Translation ends when a stop codon
enters the A site.
Stop codons bind a protein release
factor which hydrolyzes bond
between the polypeptide and the
tRNA in the P site.
The polypeptide then separates from
the ribosome.
Figure 14.16 The Termination of Translation (Part 1)
Figure 14.16 The Termination of Translation (Part 2)
Figure 14.16 The Termination of Translation (Part 3)
Table 14.3
14.5 How Is RNA Translated into Proteins?
Several ribosomes can work together
to translate the same mRNA,
producing multiple copies of the
polypeptide.
A strand of mRNA with associated
ribosomes is called a polyribosome,
or polysome.
Figure 14.17 A Polysome
14.6 What Happens to Polypeptides after Translation?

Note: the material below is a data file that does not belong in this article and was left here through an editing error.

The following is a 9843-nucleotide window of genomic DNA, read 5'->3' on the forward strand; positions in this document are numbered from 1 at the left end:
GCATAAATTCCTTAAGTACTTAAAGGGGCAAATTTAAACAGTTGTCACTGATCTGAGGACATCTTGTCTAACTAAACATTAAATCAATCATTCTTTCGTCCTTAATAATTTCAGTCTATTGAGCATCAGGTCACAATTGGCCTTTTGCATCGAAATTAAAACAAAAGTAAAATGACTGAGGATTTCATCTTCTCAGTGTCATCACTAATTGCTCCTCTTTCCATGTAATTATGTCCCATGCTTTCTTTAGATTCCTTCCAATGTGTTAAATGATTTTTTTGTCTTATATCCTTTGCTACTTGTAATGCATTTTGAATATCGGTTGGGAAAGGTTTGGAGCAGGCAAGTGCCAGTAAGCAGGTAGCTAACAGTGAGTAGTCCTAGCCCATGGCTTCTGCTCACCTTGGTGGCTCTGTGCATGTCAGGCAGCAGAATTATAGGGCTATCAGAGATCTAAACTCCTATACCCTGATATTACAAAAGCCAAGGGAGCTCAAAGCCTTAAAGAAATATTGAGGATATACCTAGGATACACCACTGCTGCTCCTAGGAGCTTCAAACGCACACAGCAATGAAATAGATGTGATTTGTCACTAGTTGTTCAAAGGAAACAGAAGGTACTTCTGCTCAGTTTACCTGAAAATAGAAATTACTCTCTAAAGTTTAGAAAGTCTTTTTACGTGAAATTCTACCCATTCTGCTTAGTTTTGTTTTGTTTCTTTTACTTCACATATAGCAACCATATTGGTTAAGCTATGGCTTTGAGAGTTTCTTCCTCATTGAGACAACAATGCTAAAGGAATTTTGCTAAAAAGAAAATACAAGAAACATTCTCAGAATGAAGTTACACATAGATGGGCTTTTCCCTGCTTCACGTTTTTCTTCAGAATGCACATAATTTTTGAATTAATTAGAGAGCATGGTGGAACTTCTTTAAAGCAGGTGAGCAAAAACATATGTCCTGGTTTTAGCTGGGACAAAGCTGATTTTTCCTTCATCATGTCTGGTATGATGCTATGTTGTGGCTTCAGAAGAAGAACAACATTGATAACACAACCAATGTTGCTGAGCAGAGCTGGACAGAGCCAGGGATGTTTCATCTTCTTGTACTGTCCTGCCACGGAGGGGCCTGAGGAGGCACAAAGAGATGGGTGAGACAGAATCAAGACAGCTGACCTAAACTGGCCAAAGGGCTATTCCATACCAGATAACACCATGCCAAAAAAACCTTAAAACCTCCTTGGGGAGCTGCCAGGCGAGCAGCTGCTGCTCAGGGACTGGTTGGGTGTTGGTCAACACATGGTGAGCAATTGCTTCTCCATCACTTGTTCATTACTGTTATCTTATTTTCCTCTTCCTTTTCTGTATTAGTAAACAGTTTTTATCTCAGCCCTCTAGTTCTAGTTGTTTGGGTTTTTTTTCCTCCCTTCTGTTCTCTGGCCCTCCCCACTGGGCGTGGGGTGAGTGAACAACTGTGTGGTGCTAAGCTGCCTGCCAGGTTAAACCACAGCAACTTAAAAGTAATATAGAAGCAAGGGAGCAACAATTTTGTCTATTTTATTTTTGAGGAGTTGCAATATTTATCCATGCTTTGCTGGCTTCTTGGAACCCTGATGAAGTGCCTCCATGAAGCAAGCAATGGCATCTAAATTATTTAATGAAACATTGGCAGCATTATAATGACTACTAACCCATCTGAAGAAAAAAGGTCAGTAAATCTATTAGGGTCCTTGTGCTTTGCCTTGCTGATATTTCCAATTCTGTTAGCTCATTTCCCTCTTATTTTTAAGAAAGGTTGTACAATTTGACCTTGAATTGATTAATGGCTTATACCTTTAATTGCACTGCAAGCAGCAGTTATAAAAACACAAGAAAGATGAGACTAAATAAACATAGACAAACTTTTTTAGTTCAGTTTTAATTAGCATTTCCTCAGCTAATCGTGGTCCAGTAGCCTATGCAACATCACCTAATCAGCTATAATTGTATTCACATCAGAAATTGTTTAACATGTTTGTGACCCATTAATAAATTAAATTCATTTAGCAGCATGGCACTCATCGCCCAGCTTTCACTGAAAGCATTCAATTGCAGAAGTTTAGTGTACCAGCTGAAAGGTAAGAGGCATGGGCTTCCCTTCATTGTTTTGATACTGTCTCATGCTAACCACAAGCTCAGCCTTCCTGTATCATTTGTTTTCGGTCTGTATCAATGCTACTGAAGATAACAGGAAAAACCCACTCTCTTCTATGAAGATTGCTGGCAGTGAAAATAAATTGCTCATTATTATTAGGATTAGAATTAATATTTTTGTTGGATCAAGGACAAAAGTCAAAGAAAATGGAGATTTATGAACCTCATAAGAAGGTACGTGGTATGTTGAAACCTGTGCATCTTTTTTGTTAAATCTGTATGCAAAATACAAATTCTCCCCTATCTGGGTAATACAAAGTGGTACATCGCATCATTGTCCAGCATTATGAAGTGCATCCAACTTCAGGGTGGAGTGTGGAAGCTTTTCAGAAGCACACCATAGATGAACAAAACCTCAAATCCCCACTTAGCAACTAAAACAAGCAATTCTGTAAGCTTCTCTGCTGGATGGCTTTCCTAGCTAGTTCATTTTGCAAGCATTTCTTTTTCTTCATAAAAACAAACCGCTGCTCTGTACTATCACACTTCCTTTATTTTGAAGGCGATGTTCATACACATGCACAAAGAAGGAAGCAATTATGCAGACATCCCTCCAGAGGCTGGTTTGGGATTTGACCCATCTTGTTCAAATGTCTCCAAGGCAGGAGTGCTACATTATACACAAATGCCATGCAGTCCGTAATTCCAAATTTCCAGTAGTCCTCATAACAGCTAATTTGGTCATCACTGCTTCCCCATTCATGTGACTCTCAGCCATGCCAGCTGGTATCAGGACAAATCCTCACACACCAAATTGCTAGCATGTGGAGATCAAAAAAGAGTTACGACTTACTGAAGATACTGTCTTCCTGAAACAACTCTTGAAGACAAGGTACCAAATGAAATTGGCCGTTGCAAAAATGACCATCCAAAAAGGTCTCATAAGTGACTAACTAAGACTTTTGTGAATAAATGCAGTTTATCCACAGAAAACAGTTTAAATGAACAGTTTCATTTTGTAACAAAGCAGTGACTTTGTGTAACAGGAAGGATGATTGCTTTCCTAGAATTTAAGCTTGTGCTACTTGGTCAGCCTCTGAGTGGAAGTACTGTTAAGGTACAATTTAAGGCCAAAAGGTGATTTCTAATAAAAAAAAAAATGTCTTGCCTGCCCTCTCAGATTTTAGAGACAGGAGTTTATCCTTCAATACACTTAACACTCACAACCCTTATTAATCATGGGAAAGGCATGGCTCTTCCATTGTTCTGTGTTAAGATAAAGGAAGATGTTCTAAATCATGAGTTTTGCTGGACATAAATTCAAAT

After translation, polypeptides may
move into an organelle, or out of the
cell.
They are often modified by the addition
of new chemical groups that affect
their function.
14.6 What Happens to Polypeptides after Translation?
Polypeptide emerges from the
ribosome and folds into its 3-D
shape.
It may contain a signal sequence
indicating where in the cell it belongs.
If there is no signal sequence, it
remains where it was synthesized.
Figure 14.18 Destinations for Newly Translated Polypeptides in a Eukaryotic Cell
14.6 What Happens to Polypeptides after Translation?
A signal sequence binds to a receptor
protein on the surface of an
organelle.
A channel forms in the organelle
membrane and the protein enters.
Example: a nuclear localization signal
(NLS)—
-Pro-Pro-Lys-Lys-Lys-Arg-Lys-Val-
14.6 What Happens to Polypeptides after Translation?
The nuclear localization signal was
determined by making proteins with
and without the signal sequence,